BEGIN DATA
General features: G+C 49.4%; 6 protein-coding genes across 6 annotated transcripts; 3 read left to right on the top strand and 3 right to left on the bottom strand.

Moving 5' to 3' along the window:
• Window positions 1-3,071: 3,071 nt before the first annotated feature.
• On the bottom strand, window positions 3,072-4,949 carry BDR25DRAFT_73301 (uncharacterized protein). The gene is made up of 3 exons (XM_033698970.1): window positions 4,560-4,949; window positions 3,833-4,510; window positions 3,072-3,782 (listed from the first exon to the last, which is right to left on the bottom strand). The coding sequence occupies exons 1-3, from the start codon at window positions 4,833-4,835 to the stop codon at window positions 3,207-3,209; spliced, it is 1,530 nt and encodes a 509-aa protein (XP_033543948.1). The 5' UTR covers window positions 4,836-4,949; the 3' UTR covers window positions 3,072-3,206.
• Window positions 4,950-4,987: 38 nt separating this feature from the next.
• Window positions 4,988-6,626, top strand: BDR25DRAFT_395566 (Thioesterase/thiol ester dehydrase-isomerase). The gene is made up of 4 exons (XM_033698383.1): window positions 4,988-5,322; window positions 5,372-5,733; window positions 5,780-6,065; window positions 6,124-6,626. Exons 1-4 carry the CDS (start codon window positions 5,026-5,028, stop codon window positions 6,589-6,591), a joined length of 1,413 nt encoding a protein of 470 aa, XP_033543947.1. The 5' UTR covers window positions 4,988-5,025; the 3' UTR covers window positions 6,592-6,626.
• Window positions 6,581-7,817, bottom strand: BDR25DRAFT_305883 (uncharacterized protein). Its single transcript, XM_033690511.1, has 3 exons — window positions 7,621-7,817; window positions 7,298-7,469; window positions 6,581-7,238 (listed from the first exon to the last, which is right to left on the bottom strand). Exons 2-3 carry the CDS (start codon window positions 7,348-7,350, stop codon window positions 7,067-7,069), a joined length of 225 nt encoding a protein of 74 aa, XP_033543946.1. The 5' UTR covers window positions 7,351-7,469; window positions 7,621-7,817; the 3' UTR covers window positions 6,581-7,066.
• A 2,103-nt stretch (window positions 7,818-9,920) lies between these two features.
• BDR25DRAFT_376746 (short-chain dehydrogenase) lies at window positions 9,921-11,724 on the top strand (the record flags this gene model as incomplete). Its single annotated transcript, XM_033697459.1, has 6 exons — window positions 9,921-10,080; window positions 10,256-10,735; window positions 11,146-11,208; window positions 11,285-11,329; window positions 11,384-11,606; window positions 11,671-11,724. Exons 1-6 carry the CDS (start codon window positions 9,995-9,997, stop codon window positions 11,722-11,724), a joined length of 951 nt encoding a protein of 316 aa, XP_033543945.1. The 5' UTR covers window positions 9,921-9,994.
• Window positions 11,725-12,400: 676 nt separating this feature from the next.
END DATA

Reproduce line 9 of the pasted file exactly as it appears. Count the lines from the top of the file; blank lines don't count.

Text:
• BDR25DRAFT_376746 (short-chain dehydrogenase) lies at window positions 9,921-11,724 on the top strand (the record flags this gene model as incomplete). Its single annotated transcript, XM_033697459.1, has 6 exons — window positions 9,921-10,080; window positions 10,256-10,735; window positions 11,146-11,208; window positions 11,285-11,329; window positions 11,384-11,606; window positions 11,671-11,724. Exons 1-6 carry the CDS (start codon window positions 9,995-9,997, stop codon window positions 11,722-11,724), a joined length of 951 nt encoding a protein of 316 aa, XP_033543945.1. The 5' UTR covers window positions 9,921-9,994.